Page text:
Introduction to Liquid Crystals


Banana mesogen

Phase diagram of banana mesogen
Phase diagram of banana mesogen
Phase diagram of banana mesogen


      A peculiar LC system was discovered recently, which, contrary to predictions, displayed ferroelectric switching (which usually only occurs in chiral LC systems).(1) Banana-shaped mesogens (shown above), first synthesized by Matsunaga and coworkers(2,3), were found to form macroscopically chiral domains. Clearly some form of spontaneous symmetry breaking was responsible for the formation of chiral domains, since the constituent molecules have no intrinsic chirality. The handedness of the domains was random (the left and right-handed versions were equally likely), but one handedness could be formed preferentially with the addition of a small amount of chiral dopant.(4)

      The banana mesogens form a number of phases, shown to the left.(4-7) At low temperature, the banana liquid crystals display the usual crystalline (Cr) phase, and at high temperature melt, as expected, into isotropic liquids (ISO). The B-phases (as they have come to be called) are unlike what is found in other LC systems, since they exhibit many chiral properties, although the banana mesogens are not, themselves, chiral (in stark contradiction to conventional LC wisdom).


      How can an achiral mesogen form a chiral phase? The exact structure of the phase took some time to elucidate. Eventually, however, it was understood how a chiral coordinate system could be defined from polar banana-shaped molecules (the optimized molecular structure, along with orientation of dipole, is shown to the right). The mesogens form a layered structure similar to the smectic C phase, with mesogens tilted with respect to the layer normal. The layer normal, dipole vector, and tilt direction (or equivalently, the layer plane, tilt plane and dipole plane) form a coordinate system (since they are represent three non-coplanar vectors, hence define a basis). The handedness of the coordinate system is based upon the sign of the tilt. Thus, each smectic-like layer of bent polar molecules is chiral.

Three dimensional structure of banana mesogen

Chiral coordinate system for banana liquid crystals

      The B2 phase is formed from alternating layers of such chiral smectic layers. Two textures are found in the B2 phase, termed Racemic and Homogeneous. The racemic texture has layers which alternate in handedness (subsequent layers have opposite dipole orientation). The homogeneous phase is completely chiral: subsequent layers have opposite dipole orientation and tilt, hence same overall handedness. Each domain of this texture is thus a homogeneously chiral region.

      The polar molecules can be oriented in an electric field, with the layers maintaining their handedness during electrical switching. The B2 phase is thus antiferroelectric in the ground state, and can be ordered to the ferroelectric state with an external electric field (refer to the diagram which follows).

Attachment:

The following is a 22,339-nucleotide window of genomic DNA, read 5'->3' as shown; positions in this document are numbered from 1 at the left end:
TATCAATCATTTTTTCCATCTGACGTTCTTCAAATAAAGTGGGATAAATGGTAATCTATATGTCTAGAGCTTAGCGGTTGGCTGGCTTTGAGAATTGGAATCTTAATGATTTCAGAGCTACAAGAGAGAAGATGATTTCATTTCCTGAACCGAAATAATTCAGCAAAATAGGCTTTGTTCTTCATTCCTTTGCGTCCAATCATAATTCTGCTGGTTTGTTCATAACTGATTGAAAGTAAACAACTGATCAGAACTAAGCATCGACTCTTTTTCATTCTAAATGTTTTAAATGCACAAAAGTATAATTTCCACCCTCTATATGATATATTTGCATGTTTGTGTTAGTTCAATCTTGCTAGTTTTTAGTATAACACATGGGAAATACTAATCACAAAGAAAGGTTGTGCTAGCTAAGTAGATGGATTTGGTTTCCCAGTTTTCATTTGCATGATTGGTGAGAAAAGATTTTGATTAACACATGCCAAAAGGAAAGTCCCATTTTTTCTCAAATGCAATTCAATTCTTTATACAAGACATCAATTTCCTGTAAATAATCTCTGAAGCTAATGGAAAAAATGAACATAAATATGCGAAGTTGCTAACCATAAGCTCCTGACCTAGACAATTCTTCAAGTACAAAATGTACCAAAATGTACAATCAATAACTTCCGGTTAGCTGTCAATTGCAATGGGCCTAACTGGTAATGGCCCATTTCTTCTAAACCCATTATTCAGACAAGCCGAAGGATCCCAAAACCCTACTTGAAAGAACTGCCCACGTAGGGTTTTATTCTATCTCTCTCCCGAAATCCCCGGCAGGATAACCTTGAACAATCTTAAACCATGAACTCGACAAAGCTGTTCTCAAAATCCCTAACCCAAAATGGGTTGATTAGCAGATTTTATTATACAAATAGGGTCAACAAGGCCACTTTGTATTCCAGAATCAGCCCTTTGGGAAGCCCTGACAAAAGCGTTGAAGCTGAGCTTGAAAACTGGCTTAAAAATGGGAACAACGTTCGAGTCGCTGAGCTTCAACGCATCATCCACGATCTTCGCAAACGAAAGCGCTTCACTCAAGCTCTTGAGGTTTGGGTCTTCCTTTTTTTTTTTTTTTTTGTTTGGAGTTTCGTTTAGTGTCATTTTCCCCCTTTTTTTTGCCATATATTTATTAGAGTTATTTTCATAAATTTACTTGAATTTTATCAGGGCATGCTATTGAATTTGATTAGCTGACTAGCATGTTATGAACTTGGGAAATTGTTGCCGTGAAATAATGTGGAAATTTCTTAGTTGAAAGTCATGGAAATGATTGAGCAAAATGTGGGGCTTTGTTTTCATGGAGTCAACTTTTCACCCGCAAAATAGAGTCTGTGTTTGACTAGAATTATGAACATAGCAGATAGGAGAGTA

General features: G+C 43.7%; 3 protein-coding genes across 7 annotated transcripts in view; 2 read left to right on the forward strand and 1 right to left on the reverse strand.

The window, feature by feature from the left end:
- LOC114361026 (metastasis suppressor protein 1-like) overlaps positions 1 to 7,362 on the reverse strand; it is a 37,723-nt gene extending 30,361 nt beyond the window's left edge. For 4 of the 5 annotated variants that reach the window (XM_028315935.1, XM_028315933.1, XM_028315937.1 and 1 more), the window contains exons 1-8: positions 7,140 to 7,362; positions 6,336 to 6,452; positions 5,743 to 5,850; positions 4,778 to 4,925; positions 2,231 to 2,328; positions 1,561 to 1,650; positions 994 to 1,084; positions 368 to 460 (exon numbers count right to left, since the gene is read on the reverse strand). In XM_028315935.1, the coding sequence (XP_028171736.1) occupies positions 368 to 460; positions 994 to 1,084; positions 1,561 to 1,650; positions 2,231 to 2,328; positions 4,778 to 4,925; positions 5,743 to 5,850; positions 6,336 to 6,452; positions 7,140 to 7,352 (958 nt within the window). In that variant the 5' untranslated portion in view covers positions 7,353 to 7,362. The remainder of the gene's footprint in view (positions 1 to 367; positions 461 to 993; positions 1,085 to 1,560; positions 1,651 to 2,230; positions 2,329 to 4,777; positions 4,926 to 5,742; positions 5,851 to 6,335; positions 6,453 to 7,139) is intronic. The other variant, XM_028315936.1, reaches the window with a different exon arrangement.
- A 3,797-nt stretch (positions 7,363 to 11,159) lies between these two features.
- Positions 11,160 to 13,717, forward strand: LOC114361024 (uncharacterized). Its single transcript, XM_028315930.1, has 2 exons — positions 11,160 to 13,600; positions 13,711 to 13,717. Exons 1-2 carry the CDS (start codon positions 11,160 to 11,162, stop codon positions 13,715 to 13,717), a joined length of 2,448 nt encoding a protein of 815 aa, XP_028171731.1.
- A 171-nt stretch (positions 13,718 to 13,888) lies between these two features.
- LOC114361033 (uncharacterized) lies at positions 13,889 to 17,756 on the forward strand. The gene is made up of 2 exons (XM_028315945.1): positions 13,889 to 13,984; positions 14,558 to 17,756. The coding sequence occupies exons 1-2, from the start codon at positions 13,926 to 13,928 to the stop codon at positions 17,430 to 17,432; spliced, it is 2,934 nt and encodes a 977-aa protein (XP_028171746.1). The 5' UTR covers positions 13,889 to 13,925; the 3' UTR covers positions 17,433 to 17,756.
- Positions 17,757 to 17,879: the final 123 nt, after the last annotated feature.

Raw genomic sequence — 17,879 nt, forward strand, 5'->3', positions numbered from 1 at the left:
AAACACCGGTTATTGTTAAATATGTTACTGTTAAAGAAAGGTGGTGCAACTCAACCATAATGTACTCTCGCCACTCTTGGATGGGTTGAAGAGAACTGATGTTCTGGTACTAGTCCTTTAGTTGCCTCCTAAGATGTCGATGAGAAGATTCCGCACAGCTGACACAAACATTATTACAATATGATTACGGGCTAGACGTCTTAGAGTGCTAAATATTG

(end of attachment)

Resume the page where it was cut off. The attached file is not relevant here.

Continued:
Banana liquid crystal textures

      The chiral domains of opposite handedness (for both he racemic and homogeneous texture) were formed with equal probability. Application of appropriate boundary conditions (such as pinning surfaces and applied electric field) can make one chirality preferred. Also, addition of a small amount of chiral dopant also makes one handedness lower in energy. Thus, a very small amount of molecular chirality can be amplified, by the efficient ordering of LCs, into macroscopically chiral fluids and solids (which has obvious applications in chiral synthesis, chemical separations, etc.).

      The B4 phase does not exhibit the layered structure found in the B2 phase, but is still found to be chiral (although no longer antiferroelectric).(7) In this case, it appears that a chiral helix is formed, running along the direction of the layers.


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1.Niori, T.; Sekine, T.; Watanabe, J.; Furukawa, T.; Takezoe, H. J. Mater. Chem. 1996, 6, 1231.
2.Matsunaga, Y.; Miyamoto, S. Mol. Cryst. Liq. Cryst. Sci. Technol., Sect A 1994, 237, 311.
3.Akutagawa, T.; Matsunaga, Y.; Yashuhara, K. Liq. Cryst. 1994, 17, 659.
4.Link, D.R.; Natale, G.; Shao, R.; Maclennan, J.E.; Clark, N.A.; Korblova, E.; Walba, D.M. Science 1997, 278, 1924.
5.Jakli, A.; Rauch, S.; Lotzsch, D.; Heppke, G. Phys. Rev. E 1998, 57, 6737.
6.Thisayukta, J.; Nakayama, Y.; Kawauchi, S.; Takezoe, H.; Watanabe, J. J. Am. Chem. Soc. 2000, 122, 7441.
7.Thisayukta, J.; Takezoe, H.; Watanabe, J. Jpn. J. Appl. Phys. 2001, 40, 3277.


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